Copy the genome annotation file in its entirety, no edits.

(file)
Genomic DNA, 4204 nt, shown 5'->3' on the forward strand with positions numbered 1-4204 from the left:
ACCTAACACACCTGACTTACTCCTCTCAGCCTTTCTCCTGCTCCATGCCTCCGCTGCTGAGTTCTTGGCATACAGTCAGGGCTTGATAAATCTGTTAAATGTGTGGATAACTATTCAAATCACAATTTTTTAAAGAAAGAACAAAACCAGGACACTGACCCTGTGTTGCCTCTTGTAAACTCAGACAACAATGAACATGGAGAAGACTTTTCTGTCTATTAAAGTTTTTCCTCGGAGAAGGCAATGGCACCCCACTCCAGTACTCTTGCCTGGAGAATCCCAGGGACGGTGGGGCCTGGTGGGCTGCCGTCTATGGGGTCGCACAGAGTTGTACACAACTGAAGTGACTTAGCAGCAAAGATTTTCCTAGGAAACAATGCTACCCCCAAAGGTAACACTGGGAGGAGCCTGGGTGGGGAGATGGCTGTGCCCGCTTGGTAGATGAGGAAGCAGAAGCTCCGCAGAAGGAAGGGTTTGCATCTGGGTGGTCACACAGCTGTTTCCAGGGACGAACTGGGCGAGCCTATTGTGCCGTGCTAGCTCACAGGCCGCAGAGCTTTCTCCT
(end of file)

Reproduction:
Genomic DNA, 4204 nt, shown 5'->3' on the forward strand with positions numbered 1-4204 from the left:
ACCTAACACACCTGACTTACTCCTCTCAGCCTTTCTCCTGCTCCATGCCTCCGCTGCTGAGTTCTTGGCATACAGTCAGGGCTTGATAAATCTGTTAAATGTGTGGATAACTATTCAAATCACAATTTTTTAAAGAAAGAACAAAACCAGGACACTGACCCTGTGTTGCCTCTTGTAAACTCAGACAACAATGAACATGGAGAAGACTTTTCTGTCTATTAAAGTTTTTCCTCGGAGAAGGCAATGGCACCCCACTCCAGTACTCTTGCCTGGAGAATCCCAGGGACGGTGGGGCCTGGTGGGCTGCCGTCTATGGGGTCGCACAGAGTTGTACACAACTGAAGTGACTTAGCAGCAAAGATTTTCCTAGGAAACAATGCTACCCCCAAAGGTAACACTGGGAGGAGCCTGGGTGGGGAGATGGCTGTGCCCGCTTGGTAGATGAGGAAGCAGAAGCTCCGCAGAAGGAAGGGTTTGCATCTGGGTGGTCACACAGCTGTTTCCAGGGACGAACTGGGCGAGCCTATTGTGCCGTGCTAGCTCACAGGCCGCAGAGCTTTCTCCT